Who Should Build NSPs: Pool Builders or Landscape Contractors?

James G Robyn0711Natural swimming pools (or NSPs) are a crossover between the swimming pool, with which pool builders are familiar, and the pond, with which many landscape contractors are familiar.

In German-speaking Europe in the 1980s, the early ideas of natural swimming pools evolved from landscape professionals. Most of the designs throughout the 1980s and ’90s were based on the concept of pools that resembled natural bodies of water; for example, a pond with a twist in that a separation wall divided the swimming zone from the planted regeneration zone. Some technology, namely pumps and skimmers, was applied to assist the natural processes of water filtration and cleaning.

As the building techniques evolved and the NSPs started to become more popular, European swimming pool builders took notice. But instead of adopting and absorbing the ideas of the NSP, they apparently viewed them as an insignificant competitor to their chemical pools. In fact, in the early stages of development, NSPs looked predominately like ponds and posed no real “threat” to the traditional, chemical pool market. 

In the early part of the last decade, however, BioNova founder Gerhard Brandlmeier and his disciple, Rainer Grafinger, decided that they could build a natural swimming pool that looked like the familiar, traditional swimming pool. The trick to pulling this off was to invent the “two-pot” design. In this design, two separate vessels are constructed: one vessel that looks like a swimming pool and is intended for swimming, and one vessel that looks like a water garden and serves as the regeneration zone.

Prior to this development, the words used to describe the original designs were either “swimming pond” or “bathing pond” (in German, “schwimmteich” or “badeteich”). A new term emerged for the two-pot design pools: “natural swimming pool,” or in German, “Natur Pool.” The German magazine Natur Pool, a publication of the venerable German pool industry periodical Schwimmbad und Sauna, referred to these as “swimming ponds with pool character.”

In Western Europe, the NSP has remained solidly in the domain of the landscape contractor. To my knowledge, no one in the traditional swimming pool industry in Western Europe has offered the NSP as an addition to their product mix.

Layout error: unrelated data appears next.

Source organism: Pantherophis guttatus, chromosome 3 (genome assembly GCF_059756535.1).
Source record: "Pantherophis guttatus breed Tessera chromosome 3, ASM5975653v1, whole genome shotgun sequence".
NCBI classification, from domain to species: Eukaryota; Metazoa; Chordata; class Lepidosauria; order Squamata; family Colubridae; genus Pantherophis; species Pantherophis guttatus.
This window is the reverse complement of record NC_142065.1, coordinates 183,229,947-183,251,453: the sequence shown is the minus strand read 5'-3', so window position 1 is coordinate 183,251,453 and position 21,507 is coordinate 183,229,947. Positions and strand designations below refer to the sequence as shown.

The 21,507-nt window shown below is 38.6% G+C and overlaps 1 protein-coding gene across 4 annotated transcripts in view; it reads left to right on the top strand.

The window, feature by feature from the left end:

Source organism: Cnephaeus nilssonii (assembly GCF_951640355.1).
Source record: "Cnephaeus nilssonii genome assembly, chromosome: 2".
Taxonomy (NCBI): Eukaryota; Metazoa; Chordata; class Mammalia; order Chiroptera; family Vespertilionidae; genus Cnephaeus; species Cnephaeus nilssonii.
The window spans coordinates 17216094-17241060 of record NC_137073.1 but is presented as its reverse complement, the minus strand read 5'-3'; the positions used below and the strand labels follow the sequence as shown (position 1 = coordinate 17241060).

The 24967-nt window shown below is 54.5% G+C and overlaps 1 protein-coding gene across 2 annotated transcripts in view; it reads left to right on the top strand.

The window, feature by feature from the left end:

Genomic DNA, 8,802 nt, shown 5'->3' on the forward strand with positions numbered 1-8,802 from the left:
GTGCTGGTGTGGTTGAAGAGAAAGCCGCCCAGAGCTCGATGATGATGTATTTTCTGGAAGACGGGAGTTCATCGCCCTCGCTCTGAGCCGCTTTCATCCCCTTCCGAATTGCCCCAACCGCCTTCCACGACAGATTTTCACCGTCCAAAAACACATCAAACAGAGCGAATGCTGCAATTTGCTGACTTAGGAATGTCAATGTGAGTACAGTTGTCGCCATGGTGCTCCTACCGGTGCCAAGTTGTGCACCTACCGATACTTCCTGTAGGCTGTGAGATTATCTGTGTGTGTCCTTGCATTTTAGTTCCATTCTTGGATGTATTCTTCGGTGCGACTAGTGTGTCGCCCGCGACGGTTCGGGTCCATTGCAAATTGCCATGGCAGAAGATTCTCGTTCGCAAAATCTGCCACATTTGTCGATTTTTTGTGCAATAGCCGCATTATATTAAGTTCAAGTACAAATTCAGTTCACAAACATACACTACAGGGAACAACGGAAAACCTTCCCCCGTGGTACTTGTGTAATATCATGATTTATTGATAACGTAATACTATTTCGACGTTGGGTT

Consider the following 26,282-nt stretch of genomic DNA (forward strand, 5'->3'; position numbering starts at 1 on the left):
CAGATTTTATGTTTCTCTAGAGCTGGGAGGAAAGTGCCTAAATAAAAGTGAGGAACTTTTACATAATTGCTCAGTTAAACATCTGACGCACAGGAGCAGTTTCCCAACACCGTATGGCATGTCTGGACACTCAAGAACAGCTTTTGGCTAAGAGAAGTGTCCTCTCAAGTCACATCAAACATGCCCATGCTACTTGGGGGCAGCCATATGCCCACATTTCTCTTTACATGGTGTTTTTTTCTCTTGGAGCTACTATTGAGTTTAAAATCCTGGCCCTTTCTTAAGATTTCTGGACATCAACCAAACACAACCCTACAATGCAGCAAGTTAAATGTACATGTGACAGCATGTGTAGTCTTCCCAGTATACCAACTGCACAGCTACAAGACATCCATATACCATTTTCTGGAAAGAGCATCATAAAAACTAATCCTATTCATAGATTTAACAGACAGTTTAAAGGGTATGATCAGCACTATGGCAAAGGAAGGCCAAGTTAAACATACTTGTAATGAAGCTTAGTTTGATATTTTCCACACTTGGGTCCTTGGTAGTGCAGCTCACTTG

In 2007, when my wife and I first traveled to Germany to learn about NSPs, we didn’t have any preconceived notions that the NSP would be only marketed by landscape contractors. As a swimming pool contractor and operator of retail stores where we sell pool chemicals, supplies, etc., it never occurred to me that these pools would not be built by pool contractors — it seemed to me that the NSP should be just another option in our product line. 

I still believe that should be the case. The NSP is simply a different way of purifying and clarifying swimming pool water. For the client who wants a swimming pool, we can ask, “Do you want sterile water or natural water?” (This most excellent question was originally posited by BioNova Partner Mike Logsdon of Land Design in San Antonio, Texas.) The question opens the dialog with the client to explain the NSP and, after an appropriate explanation of the differences and similarities, the client can make an informed choice about chemical versus natural pools. Either choice is fine with me, as long as they build a pool instead of buying an RV, a boat or a weekend cabin in the mountains.

Historically, pool builders and landscape contractors in the US were two entirely different companies. But over the last 30 years, we’re starting to see more blending: pool companies that also do landscape design/construction, and even more frequently, landscape design/build firms that also do pool construction. These are the firms with the breadth of vision that is necessary to build NSPs. However, to date, only two of our BioNova Partners in the US, myself and Skip Phillips, came from the traditional chemical pool business — all the others have rootss in landscaping.

Does this mean that traditional pool contractors won’t or can’t become NSP builders? In my opinion they can, and will find their NSP knowledge actually engages and inspires them to become better at what they do when building chemical pools.

Will we wind up like Europe, where only landscape contractors will build NSPs? Or will traditional chemical pool builders seize the opportunity and offer the NSP as another product in their marketing mix? I that both types of firms build NSPs — the mixing of the gene pool will be best for the evolution of the industry.

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